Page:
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Want to Prevent Cyberattacks? Don't Count on Employee Training to Stop Them.

Tips from a cybersecurity expert.

Fortune Brainstorm Tech 2017
Oren Falkowitz
(FlickrCC/Fortune Brainstorm Tech 2017)
Last month, ransomware attacks disabled critical government systems in Atlanta and Baltimore. City employees in Atlanta had no access to their own data, and citizens lost their ability to pay water bills or traffic tickets online, use airport WiFi and report problems to the 311 system. In Baltimore, the 911 call center was hacked.

“What happened in Atlanta [and Baltimore] has happened in many organizations. It’s not unique. Even the specific type of ransomware is well-known" says Oren Falkowitz, a cybersecurity expert who is a former senior analyst for the National Security Agency and the United States Cyber Command.

Ransomware encrypts a victim's files and then sends a digital ransom note demanding money to decrypt them.

As a co-founder of Area 1 Security, Falkowitz works with public- and private-sector clients to boost their cybsersecurity. The way Falkowitz sees it, there are a lot of cities, counties and states spending money to prevent cybersecurity attacks in misguided ways. 

“Governments are spending an exorbitant amount of resources that have no impact on future cyberdamages,” he says.

They rely too heavily, he says, on cybersecurity training programs for employees. Almost all states have one, but he says training doesn’t "provide tangible results in making organizations safer.” 

“It only takes one person to click,” he says. “Training isn’t a practical solution. It’s a hope strategy.”

If governments really want to prevent cyberattacks, Falkowitz says they have to stop thinking of themselves as victims and start taking a more preemptive approach. That includes scoping out the vulnerabilities of their systems, analyzing likely threats, building in protective software solutions and carefully -- and publicly -- charting the results of their efforts.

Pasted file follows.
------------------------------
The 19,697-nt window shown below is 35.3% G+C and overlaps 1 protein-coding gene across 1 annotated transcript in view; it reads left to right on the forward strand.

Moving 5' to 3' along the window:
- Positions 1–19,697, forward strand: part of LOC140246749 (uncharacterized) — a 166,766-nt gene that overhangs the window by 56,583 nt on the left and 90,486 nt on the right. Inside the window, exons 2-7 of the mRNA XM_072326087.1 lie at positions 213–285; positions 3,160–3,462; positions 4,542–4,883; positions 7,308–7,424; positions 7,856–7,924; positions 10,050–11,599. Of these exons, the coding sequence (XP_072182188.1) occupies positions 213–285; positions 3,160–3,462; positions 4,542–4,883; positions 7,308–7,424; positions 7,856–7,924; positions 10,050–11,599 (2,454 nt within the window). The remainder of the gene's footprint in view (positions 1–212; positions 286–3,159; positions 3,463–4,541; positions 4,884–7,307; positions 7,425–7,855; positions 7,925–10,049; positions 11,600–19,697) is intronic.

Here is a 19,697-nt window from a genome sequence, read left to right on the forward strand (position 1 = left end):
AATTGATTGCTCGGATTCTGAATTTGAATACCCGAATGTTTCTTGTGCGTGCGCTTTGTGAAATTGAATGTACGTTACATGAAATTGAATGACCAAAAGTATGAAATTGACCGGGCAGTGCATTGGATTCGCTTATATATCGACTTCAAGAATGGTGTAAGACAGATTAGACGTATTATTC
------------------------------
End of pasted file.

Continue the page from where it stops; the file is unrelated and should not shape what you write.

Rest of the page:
"Accountability is the most important thing," says Falkowitz, and the lack of it is "the scarlet letter of the industry."

According to the most recent survey from the National Association of State Chief Information Officers (NASCIO), only 57 percent of CIOs measure the effectiveness of their cybersecurity programs. What’s more, many of these efforts are only at the beginning stages. Only 12 percent of respondents said their cybersecurity metrics program is fully operational. 

Many state and local governments “don’t have baseline data and can’t measure their results. But you can’t measure improvement unless you know where you are today,” says Falkowitz.

Falkowitz also believes governments need to build and improve their cybersecurity leadership. This doesn’t just mean hiring a chief security officer but hiring one who can speak in nontechnical terms, as well as devolving cyber-responsibilities down so that managers throughout government understand their own systems and vulnerabilities. 

Cybersecurity isn't just the IT department's problem. Falkowitz says it's as much a political and social issue as protecting citizens from crime or homelessness.

Still, he says “I have yet to see a candidate campaign on cybersecurity issues.”  

This appears in the Management & Workforce newsletter. Subscribe for free.

Caroline Cournoyer is GOVERNING's senior web editor.
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